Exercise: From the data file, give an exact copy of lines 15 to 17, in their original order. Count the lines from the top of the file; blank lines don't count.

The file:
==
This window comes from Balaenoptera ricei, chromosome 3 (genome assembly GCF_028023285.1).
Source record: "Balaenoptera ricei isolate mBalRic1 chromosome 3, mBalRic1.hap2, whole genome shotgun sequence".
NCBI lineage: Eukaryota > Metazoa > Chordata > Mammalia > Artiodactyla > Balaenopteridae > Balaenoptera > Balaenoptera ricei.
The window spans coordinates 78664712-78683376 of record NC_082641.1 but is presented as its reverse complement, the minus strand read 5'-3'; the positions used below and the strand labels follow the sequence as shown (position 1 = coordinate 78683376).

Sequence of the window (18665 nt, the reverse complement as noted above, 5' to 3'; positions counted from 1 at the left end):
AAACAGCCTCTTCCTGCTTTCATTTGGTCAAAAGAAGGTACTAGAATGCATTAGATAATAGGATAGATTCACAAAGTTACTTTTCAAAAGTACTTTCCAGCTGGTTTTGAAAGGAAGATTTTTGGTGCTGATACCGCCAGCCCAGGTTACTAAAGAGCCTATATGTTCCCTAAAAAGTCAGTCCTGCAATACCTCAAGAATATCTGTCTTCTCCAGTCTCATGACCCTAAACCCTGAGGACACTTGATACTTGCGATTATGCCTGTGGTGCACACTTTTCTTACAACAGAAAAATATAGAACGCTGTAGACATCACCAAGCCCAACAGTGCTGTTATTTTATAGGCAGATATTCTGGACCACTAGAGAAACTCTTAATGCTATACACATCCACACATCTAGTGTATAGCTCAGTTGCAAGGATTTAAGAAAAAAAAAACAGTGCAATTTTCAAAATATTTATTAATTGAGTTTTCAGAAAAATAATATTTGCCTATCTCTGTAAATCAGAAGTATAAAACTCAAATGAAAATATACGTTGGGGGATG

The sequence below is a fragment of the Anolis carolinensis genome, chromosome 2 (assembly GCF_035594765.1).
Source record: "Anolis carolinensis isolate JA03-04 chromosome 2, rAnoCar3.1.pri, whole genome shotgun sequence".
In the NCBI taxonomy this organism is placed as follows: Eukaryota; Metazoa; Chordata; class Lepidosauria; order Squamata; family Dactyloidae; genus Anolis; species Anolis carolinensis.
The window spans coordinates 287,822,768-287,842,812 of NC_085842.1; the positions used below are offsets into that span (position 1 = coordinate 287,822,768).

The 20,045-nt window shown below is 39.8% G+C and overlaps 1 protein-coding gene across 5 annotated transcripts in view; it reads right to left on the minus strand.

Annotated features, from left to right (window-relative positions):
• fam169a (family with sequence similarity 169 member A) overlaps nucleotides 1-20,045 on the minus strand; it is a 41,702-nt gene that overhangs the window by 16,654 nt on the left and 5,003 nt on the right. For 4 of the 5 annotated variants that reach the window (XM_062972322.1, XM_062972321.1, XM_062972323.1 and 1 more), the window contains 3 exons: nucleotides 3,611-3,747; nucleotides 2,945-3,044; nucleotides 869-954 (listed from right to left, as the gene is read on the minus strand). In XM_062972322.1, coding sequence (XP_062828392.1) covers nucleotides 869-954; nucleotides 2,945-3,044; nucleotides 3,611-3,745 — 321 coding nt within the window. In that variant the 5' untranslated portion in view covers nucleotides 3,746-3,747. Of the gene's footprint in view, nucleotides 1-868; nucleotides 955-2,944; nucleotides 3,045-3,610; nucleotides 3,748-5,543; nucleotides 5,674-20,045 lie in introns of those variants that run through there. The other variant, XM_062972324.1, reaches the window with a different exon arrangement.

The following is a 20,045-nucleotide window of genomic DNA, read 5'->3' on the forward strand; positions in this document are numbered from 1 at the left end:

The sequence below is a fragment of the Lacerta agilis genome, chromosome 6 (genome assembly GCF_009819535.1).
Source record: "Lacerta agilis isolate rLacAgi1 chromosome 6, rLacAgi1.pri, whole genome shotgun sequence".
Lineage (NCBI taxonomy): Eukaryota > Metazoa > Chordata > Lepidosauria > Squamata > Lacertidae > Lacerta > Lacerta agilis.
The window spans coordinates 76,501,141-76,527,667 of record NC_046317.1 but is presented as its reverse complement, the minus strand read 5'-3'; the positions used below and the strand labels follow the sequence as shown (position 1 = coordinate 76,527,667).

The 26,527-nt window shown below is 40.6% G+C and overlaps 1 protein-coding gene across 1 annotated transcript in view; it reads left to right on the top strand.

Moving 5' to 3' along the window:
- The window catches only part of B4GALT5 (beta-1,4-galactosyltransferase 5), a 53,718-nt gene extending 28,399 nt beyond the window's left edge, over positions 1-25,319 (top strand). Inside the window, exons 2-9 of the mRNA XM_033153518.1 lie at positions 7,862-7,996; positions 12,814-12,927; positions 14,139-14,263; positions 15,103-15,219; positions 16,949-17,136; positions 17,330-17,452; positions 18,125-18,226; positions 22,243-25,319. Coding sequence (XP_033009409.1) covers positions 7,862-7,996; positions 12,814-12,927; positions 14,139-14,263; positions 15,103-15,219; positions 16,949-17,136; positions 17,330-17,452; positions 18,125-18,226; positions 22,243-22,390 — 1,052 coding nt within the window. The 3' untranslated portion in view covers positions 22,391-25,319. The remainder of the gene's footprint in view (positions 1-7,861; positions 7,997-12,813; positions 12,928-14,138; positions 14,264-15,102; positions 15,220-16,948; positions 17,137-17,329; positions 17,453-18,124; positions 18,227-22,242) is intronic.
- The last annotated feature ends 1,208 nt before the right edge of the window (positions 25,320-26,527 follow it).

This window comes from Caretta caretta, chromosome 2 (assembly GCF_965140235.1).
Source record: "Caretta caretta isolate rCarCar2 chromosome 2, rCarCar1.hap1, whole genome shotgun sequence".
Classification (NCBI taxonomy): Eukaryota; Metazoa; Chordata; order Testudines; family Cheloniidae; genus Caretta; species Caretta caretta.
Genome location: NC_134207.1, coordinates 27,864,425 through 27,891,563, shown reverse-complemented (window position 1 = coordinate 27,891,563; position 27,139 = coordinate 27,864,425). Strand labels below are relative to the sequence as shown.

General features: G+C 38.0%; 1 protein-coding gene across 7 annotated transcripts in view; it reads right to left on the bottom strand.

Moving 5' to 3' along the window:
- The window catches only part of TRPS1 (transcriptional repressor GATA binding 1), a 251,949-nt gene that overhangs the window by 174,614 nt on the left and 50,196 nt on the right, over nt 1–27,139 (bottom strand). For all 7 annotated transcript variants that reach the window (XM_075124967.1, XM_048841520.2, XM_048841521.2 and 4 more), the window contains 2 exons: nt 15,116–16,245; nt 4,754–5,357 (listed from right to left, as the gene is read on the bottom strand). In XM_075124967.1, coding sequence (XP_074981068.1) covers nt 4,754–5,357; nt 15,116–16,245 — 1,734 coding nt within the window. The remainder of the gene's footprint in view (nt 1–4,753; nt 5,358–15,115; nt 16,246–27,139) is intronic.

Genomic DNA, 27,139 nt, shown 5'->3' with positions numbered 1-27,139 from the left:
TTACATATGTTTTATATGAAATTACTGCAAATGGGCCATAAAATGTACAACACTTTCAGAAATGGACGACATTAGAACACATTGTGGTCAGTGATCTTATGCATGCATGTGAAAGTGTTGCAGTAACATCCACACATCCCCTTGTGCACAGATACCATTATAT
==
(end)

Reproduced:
The sequence below is a fragment of the Lacerta agilis genome, chromosome 6 (genome assembly GCF_009819535.1).
Source record: "Lacerta agilis isolate rLacAgi1 chromosome 6, rLacAgi1.pri, whole genome shotgun sequence".
Lineage (NCBI taxonomy): Eukaryota > Metazoa > Chordata > Lepidosauria > Squamata > Lacertidae > Lacerta > Lacerta agilis.